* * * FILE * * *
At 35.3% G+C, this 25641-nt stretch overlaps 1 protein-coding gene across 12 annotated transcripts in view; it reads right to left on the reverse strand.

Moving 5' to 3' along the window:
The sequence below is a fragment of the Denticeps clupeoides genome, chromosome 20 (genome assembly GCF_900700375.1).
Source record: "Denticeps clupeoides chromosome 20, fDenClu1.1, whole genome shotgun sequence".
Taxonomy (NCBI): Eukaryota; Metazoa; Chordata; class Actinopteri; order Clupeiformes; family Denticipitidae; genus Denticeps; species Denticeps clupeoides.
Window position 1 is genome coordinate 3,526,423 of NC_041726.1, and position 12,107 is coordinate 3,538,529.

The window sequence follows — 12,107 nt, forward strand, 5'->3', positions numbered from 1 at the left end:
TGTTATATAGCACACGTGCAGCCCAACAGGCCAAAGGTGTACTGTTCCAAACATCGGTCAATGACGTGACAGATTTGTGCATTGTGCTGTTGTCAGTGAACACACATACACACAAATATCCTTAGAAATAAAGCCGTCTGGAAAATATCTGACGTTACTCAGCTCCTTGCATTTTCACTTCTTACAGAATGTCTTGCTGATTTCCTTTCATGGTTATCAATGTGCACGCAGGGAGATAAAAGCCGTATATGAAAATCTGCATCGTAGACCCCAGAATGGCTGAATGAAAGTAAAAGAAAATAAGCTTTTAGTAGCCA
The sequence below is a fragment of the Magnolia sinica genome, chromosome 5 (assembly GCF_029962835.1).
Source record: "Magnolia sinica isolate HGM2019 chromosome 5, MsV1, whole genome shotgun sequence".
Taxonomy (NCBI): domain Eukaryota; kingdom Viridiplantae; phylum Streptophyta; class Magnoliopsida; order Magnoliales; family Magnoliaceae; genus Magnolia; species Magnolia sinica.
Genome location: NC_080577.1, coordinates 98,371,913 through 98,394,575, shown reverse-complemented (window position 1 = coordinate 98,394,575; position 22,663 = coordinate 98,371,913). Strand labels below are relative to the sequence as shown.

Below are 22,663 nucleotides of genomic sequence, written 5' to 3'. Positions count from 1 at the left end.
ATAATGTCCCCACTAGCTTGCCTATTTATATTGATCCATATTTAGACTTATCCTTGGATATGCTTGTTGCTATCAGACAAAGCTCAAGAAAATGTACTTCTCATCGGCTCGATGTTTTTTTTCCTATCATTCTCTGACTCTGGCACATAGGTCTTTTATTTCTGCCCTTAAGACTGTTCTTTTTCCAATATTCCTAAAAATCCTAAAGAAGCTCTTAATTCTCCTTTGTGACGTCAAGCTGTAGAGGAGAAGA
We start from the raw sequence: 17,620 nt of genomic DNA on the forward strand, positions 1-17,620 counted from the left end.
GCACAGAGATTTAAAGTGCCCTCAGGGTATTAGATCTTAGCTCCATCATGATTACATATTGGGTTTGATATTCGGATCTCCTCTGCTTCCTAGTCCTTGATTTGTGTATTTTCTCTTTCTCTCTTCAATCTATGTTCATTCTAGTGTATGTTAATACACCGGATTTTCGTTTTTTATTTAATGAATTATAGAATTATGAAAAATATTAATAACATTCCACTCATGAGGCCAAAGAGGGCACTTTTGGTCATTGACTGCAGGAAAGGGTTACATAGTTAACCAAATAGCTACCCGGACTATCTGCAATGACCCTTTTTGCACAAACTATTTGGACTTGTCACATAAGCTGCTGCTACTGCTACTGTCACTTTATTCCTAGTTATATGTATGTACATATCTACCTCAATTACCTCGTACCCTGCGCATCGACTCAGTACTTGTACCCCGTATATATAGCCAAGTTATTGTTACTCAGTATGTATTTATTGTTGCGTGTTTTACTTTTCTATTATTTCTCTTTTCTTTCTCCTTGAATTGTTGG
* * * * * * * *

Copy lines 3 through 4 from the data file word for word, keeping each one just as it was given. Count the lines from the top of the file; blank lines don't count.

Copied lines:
The sequence below is a fragment of the Denticeps clupeoides genome, chromosome 20 (genome assembly GCF_900700375.1).
Source record: "Denticeps clupeoides chromosome 20, fDenClu1.1, whole genome shotgun sequence".